Statement on Spellings Commission Report
We have a responsibility to make sure our higher education system continues to meet our nation's needs for an educated and competitive workforce in the 21st century.
That's why today I'm announcing the formation of a new commission on higher education to lead this debate. We are calling it "A National Dialogue: The Secretary of Education's Commission on the Future of Higher Education. " The goal is to launch a national discussion on the future of higher education and how we can ensure our system remains the best in the world and provides more opportunities for all Americans.
Secretary Margaret Spellings, September 2005
About one year ago, U.S. Secretary of Education Margaret Spellings charged the Commission on the Future of Higher Education to lead a national dialogue and chart a course for higher education in America. The Commission was asked to examine “vital issues central to a quality higher education, such as accessibility, affordability, accountability and quality. ” In March 2006, AAC&U provided the Commission with written recommendations focused specifically on the Commission’s work related to quality and accountability. In making those recommendations, we drew on the extensive work of AAC&U’s more than 1,150 institutional members and our previously released Board of Directors statement, Our Students’ Best Work: A Framework for Accountability Worthy of Our Mission (pdf).
The final report from the Commission was formally released by Secretary Spellings on September 26, 2006. In it, the Commission calls for “an unprecedented effort to expand higher education access and success. ” We heartily endorse this commitment. We regret, however, that the Commission recommends no actions to ensure that traditionally underserved students will have full access to high quality college programs that provide them with twenty-first-century knowledge and skills.
Changes in the world around us have significantly raised the bar on the scope and level of learning students need from a college education. By saying virtually nothing about the kinds of learning that are most important in today’s world, the Commission leaves the door wide open for access without excellence.
A Vision of Educational Quality for Our Age
We applaud the Commission for calling on higher education to focus on “meaningful student learning outcomes,” a position that AAC&U has taken as well. But in its report, the Commission does not offer a coherent vision of the learning outcomes graduates actually need for work, life, and active citizenship in the twenty-first century.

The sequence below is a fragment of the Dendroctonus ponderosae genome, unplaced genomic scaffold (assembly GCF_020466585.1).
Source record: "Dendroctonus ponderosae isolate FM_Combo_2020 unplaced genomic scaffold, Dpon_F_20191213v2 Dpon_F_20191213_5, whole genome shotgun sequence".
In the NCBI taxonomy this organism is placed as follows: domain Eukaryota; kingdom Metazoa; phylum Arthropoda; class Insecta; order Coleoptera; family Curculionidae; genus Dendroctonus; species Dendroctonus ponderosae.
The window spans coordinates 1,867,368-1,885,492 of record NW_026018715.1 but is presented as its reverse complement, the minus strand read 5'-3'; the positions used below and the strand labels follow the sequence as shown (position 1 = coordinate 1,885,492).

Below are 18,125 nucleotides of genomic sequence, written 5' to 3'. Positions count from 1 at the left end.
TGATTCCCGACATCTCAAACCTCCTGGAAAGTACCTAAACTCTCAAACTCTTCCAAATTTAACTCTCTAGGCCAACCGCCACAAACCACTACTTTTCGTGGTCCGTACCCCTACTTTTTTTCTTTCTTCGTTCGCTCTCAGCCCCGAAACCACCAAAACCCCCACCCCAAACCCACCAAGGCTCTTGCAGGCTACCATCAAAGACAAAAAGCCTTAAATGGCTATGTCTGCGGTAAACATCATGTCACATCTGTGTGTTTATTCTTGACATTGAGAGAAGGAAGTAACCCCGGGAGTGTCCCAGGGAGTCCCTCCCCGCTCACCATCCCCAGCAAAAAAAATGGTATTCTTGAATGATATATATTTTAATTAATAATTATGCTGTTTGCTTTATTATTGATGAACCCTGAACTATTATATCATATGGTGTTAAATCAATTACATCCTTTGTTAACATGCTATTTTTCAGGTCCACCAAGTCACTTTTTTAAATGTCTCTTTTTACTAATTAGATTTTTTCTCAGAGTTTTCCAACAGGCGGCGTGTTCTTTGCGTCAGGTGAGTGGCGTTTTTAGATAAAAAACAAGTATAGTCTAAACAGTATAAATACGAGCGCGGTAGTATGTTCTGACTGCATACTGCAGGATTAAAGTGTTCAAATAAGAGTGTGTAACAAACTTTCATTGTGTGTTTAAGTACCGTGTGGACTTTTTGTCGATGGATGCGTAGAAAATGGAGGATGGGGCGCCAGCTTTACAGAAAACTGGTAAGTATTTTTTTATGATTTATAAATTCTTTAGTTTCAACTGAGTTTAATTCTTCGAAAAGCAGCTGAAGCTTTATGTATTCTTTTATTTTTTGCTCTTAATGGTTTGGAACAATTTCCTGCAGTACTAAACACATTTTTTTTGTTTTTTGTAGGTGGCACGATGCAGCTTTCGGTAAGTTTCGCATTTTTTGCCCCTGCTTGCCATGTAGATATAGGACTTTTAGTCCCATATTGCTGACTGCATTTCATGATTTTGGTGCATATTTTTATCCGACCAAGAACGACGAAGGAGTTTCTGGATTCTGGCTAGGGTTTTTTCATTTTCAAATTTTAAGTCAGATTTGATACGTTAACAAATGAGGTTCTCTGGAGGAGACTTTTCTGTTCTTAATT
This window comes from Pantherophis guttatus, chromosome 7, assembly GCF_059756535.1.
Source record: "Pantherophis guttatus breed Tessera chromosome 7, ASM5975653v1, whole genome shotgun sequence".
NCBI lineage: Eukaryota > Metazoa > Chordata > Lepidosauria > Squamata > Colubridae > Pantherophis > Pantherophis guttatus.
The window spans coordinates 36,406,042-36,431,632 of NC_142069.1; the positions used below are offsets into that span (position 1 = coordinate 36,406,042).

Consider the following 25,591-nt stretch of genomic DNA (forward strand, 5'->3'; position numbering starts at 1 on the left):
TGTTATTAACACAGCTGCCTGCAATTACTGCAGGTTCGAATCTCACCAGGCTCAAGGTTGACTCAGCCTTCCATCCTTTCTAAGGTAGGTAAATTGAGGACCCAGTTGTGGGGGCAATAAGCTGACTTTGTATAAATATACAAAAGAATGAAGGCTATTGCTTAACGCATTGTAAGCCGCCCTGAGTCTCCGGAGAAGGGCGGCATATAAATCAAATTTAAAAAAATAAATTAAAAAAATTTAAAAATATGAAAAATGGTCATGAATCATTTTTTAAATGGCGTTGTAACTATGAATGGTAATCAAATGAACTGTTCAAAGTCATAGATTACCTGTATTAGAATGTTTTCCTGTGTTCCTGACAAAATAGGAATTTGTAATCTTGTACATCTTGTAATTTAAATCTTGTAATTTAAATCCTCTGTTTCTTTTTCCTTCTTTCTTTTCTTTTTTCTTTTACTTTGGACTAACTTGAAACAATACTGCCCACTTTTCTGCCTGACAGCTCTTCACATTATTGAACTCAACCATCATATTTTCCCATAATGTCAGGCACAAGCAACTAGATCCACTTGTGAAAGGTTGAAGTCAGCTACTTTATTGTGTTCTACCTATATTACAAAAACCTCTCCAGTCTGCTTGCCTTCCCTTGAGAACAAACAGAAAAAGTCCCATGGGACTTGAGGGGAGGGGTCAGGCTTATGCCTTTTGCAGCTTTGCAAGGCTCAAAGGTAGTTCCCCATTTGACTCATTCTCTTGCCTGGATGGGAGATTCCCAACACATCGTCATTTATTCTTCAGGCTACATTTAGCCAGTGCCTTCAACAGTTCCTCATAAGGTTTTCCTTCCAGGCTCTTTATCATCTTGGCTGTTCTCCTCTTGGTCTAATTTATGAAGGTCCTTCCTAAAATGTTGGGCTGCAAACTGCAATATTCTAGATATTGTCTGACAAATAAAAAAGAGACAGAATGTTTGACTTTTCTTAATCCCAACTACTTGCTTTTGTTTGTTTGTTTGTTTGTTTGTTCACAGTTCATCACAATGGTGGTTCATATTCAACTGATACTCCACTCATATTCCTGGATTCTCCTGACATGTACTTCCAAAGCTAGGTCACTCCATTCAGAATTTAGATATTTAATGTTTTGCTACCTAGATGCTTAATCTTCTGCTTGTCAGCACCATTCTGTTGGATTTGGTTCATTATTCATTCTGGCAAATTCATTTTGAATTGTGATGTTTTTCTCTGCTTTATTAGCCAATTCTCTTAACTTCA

Americans know that their world is being dramatically reshaped by scientific and technological innovations, increasing global interdependence and cross-cultural encounters, and a shifting balance of economic and political power. To succeed in this rapidly shifting environment, college graduates need a broader set of skills and knowledge. Today’s graduates need to be intellectually resilient, cross-culturally literate, technologically adept, morally grounded, and fully prepared for a future of continuous and cross-disciplinary learning. We must also ensure that all students—not just the fortunate few—have access to an education that fosters these capacities.
It is especially regrettable that the Commission’s report focuses almost exclusively on workforce preparation, narrowly defined. The longstanding and distinctively American goal of preparing students for engaged citizenship is ignored entirely by the Commission. In this regard, the complete failure even to mention the importance of history, culture, the humanities, the arts, or to highlight the growing service-learning movement shows a dramatically downsized conception of college learning. We are also perturbed that faculty members are mentioned only once in the entire report. This is a remarkable and very troubling omission in a report that charts a future direction for educational quality.
Building on a Generation of Educational Innovation
The Commission does call for the development of innovative and effective approaches to teaching and learning. However, college campuses are already filled with “islands of innovation,” including many that make rich use of the educational potential of technology. The real challenge before us is not to launch innovation but to take tested innovations to scale.